Notes on Guitar #4

I finished making my fourth guitar just a couple of days before Christmas. It is, in many respects, very much like the previous two. It’s based on the same Barbero plan, has Cypress back and sides, and this time a European spruce top and walnut for the bridge, head veneer and bindings. It’s 650mm scale rather than 660mm. I built it for a friend, Andy, who heard guitar #3 and wanted one like it. The only instructions I received from Andy were to use mechanical pegs (I opted for Wittner pegs) and that he liked the square head shape of my previous two guitars.

Overall, I am pleased with the outcome as it is very consistent with guitar #3. The air resonance of #4 is 90.3Hz (F#-42 cents) compared to 90.2Hz (F#-44 cents) of #3, and the weight is 1247g compared to 1189g of #3. The mechanical tuners weigh an additional 34g over the ebony turners used on #3, so taking that into account, the overall total weight difference is just 24g.

I used hide glue for the first time which was difficult at first but became easier as I got used to it. It gels very quickly and needs to stay quite runny (i.e. warm) to achieve coverage over large areas. I didn’t feel confident enough using it to joint the top and back, nor to glue the bridge with it after having french polished the guitar, but I’ll definitely continue to use it for certain tasks such as making the rosette and gluing the linings, purfling and binding, when the quick grab time is useful.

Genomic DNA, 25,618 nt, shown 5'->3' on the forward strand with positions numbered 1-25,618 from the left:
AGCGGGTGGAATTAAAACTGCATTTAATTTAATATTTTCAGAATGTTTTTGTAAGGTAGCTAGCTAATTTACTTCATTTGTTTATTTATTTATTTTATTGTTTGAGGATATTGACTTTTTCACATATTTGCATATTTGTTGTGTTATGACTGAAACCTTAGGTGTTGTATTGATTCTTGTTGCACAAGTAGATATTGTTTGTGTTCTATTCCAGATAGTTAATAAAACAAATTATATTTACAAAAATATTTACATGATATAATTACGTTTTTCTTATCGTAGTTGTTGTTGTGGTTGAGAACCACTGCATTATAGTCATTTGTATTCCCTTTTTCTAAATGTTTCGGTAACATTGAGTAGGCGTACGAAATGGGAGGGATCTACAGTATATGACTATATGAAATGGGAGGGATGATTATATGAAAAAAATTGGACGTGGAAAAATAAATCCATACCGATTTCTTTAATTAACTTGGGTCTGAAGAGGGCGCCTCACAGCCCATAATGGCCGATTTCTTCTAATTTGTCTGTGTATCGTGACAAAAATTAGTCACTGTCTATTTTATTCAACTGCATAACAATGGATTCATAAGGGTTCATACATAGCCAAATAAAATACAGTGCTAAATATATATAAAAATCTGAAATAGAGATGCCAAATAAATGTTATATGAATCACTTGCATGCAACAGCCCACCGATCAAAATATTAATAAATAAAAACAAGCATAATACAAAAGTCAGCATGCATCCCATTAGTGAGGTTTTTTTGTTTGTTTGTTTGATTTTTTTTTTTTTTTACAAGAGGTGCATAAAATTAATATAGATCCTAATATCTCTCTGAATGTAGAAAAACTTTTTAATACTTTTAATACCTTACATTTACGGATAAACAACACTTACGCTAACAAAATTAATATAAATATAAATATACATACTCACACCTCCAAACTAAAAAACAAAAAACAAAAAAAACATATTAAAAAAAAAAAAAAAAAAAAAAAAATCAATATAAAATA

My workmanship is slowly improving. Throughout the build process, I’m often reminded of David Pye’s concept of the workmanship of risk vs. workmanship of certainty, whereby the use of jigs and machine tools can increase the the certainty of the outcome, compared to workmanship that relies more on hand tools, individual judgement and the maker’s skill and is therefore more risky. I work in a very free manner but a few more jigs and templates would be helpful and improve the accuracy of my work. When I interviewed luthiers in their workshops during the course of my research, it was very common to see a variety of jigs and a small number of machine tools. Machine tools are mainly used to reduce the labour required, whereas jigs improve the accuracy and consistency of the work. One of the reasons apprenticeships in lutherie are so rare is that machines have replaced the labour that apprentices used to be employed for. The labour time that I put into an instrument is of little consequence because I’m not trying to make money and I enjoy the physical and leisurely pace of work, but I do want to make some more jigs before I make the next guitar (which will also be a flamenco guitar for another Andy).